Camp Kesilir was unusual. It was first established in 1926 by the Indo-Europees-Verbond (Indo-European Association) as the location of an agrarian settlement to be populated by mostly European men who had married and had children with an Indonesian woman. Poverty prevailed in the area, but Kesilir offered a reasonable standard of living.  The families leased a parcel of land and were given a brief course in farming. 

When Japan occupied Java, soldiers were made prisoners of war and almost all civil servants were imprisoned. Unemployment was high, wages were not paid, bank funds were confiscated and thousands were left destitute. Normal life had ground to a halt.

Japanese Commander Imamura had the task to implement an orderly plan of internment. He chose Kesilir as the destination to which all Europeans were to be deported. It was intended to be a Dutch self governing colony. He appointed J. G. Wackwitz, from the Handelsvereniging Amsterdam in Soerabaya to lead the project. As soon as he was appointed Wackwitz lodged a protest and pointed out that the area that was chosen was very unsuitable to the needs of around 70,000 individuals - the approximate number of Europeans at the time. There was a shortage of water and it was situated in a malaria district. Nevertheless Imamura persisted and Kesilir was very quickly made ready to receive the first prisoners. From July 1942 to February 1943 Kesilir was a colony which meant that wives and mothers could visit once a month. After February 1943 it became a prisoner of war camp, meaning the end of these visits and a few months later it was decided to close Kesilir. The war was now going badly for the Japanese and they feared that Kesilir could become a target for the allied forces to liberate the prisoners. In August 1943, 3000 men were moved to Banjoe Biroe and Tangerang. (Kampschetsen uit: Kesilir, Bajnoe Biroe, Tjikoedapateuj 15e bat. in Bandoeng. p. 8. 9.10)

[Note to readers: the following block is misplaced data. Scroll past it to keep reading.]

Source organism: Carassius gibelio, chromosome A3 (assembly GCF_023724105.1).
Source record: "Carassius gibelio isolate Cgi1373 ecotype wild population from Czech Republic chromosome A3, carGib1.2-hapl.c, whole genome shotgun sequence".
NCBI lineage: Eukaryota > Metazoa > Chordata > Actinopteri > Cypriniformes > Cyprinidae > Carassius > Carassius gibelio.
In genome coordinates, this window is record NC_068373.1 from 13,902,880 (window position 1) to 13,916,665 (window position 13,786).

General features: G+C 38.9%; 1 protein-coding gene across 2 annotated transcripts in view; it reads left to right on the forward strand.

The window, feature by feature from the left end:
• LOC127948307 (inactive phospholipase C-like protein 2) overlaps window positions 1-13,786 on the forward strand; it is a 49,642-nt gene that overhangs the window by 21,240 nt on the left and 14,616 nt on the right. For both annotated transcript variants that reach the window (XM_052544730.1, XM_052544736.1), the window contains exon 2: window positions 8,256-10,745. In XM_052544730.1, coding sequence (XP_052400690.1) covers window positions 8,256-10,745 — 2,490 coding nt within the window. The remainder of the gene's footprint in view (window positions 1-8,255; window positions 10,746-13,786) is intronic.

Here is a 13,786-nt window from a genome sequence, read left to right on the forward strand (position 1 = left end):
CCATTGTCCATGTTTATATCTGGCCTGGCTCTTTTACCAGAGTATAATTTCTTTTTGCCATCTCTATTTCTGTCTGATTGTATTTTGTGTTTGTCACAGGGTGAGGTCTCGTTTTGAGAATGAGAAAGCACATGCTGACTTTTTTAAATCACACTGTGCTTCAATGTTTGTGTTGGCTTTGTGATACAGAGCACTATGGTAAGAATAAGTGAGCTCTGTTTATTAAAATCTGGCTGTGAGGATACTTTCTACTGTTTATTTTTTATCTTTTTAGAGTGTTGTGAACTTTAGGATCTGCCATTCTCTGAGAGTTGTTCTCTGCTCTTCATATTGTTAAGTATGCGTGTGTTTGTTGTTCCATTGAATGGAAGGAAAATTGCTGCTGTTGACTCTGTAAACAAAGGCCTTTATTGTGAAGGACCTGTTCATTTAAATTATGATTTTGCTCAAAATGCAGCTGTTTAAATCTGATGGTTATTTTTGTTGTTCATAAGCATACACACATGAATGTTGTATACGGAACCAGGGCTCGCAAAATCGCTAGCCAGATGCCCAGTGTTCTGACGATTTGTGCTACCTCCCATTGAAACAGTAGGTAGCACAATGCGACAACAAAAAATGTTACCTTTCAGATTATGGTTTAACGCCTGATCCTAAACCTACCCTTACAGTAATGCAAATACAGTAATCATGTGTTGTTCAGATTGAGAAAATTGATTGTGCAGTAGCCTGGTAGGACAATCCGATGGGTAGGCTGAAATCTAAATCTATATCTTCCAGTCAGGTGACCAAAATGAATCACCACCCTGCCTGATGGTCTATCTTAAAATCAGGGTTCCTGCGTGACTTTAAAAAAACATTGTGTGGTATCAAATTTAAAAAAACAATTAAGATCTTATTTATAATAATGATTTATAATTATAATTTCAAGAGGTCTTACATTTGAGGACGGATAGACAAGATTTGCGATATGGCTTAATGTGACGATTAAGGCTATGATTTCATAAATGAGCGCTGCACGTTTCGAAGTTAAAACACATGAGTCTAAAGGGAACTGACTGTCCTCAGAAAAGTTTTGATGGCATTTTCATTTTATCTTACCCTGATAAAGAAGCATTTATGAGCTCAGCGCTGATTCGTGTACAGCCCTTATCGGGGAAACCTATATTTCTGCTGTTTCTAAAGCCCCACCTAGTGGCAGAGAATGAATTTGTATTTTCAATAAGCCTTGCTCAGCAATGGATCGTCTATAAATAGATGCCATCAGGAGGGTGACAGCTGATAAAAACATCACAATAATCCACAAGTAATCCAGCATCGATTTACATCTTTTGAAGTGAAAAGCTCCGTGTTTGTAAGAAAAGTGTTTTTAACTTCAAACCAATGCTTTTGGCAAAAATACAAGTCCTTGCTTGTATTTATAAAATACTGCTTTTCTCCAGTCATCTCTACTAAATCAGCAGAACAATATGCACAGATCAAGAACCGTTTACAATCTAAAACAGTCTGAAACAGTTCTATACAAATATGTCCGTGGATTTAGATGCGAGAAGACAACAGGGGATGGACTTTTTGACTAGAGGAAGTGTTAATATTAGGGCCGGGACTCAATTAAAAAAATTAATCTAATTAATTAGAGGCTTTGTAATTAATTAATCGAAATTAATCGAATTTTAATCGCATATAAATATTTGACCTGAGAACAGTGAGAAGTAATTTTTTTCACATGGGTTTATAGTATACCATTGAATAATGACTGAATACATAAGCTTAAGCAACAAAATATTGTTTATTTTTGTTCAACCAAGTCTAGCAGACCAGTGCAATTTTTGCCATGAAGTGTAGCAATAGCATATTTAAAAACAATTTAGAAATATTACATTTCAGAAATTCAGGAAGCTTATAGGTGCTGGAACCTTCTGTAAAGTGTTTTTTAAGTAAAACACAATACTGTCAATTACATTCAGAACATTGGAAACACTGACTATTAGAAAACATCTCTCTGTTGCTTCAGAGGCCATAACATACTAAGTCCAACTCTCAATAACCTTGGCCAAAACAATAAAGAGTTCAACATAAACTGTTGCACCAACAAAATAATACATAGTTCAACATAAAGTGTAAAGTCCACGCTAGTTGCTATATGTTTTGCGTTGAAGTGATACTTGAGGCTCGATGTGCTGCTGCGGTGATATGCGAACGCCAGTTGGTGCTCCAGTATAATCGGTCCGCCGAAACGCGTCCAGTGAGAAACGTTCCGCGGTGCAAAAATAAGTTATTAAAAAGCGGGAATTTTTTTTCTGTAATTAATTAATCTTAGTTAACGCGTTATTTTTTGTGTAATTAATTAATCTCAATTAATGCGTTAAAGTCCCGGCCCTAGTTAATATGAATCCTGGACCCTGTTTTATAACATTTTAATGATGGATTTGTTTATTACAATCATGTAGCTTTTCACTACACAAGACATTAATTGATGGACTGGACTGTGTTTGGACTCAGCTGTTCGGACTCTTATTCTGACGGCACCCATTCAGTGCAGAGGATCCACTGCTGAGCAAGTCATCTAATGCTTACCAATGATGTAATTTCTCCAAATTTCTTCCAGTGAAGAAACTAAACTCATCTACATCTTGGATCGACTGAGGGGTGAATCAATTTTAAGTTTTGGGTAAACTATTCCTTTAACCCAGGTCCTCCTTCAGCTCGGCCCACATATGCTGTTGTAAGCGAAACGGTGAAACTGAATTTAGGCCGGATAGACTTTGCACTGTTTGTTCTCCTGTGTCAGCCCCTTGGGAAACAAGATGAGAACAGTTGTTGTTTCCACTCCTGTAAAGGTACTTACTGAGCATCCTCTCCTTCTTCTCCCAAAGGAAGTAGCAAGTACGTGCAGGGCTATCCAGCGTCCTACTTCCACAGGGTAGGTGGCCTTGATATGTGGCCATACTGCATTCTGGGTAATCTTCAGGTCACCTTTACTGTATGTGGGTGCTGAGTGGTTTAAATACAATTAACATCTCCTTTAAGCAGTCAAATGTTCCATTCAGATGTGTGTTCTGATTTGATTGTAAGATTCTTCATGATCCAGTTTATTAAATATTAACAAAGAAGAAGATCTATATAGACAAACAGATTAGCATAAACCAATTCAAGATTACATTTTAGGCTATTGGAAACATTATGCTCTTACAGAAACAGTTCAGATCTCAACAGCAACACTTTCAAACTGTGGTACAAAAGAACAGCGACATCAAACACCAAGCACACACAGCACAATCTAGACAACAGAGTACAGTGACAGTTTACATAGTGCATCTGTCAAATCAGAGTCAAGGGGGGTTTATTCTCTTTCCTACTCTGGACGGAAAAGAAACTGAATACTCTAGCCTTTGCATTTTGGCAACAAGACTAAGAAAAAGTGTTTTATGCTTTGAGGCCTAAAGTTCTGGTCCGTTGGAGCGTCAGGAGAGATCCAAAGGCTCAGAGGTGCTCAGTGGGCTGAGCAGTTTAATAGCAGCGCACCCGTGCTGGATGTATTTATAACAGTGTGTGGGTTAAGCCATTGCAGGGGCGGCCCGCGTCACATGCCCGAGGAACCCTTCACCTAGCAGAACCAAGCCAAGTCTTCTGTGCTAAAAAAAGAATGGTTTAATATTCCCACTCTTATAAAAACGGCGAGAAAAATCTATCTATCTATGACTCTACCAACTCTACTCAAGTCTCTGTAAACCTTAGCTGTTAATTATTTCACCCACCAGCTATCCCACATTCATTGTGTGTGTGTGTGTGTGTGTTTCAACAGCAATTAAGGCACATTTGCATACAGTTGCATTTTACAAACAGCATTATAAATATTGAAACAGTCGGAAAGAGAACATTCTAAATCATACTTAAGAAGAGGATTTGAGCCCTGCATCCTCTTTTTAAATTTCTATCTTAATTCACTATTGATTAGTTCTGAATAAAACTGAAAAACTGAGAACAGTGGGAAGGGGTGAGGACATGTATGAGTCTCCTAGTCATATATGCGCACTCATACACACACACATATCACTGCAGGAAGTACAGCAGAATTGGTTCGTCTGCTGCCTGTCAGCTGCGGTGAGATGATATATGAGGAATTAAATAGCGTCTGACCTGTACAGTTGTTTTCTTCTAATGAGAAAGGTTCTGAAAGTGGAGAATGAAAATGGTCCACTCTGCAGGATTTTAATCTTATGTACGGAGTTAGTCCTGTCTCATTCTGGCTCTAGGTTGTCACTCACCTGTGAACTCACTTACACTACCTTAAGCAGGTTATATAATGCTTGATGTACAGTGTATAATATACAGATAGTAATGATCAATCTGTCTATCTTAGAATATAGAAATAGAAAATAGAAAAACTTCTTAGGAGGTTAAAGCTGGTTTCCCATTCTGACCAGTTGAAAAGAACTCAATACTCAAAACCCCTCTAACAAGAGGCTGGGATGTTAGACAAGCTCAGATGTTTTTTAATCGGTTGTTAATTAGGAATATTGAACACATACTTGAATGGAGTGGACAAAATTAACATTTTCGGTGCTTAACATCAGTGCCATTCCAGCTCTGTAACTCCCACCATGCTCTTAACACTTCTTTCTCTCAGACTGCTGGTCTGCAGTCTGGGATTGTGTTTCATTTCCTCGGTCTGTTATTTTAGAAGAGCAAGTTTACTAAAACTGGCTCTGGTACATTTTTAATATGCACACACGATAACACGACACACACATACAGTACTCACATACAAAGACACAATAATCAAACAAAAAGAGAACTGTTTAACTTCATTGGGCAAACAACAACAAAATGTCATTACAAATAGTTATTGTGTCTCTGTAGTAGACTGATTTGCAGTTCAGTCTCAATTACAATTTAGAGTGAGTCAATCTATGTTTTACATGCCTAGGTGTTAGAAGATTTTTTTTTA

My father had also been imprisoned in Kesilir and he said it was in hindsight the best of the camps, because they could at least grow their own food and they had more space.
.
Sketch interior of a hut in Kesilir from publication Java 1942-1945

The caption for this sketch in the publication Java 1942-1945 explains that compared to Camp Banjoe Biroe, inmates had more space and more personal belongings, as well as mosquito nets. They had made the petroleum and coconut oil lamps themselves.

The Japanese had banned any paper and pens. That so many sketches, portrait, notes and the like exist from this period is a testament to "where there's a will, there's a way".





Comments

  1. What family stories...thank you for sharing. Aunt Tippy's portrait is beautiful.

    ReplyDelete

Post a Comment

Popular posts from this blog

A Family Heirloom - Mourning Pin.

Week 13 - The old Homestead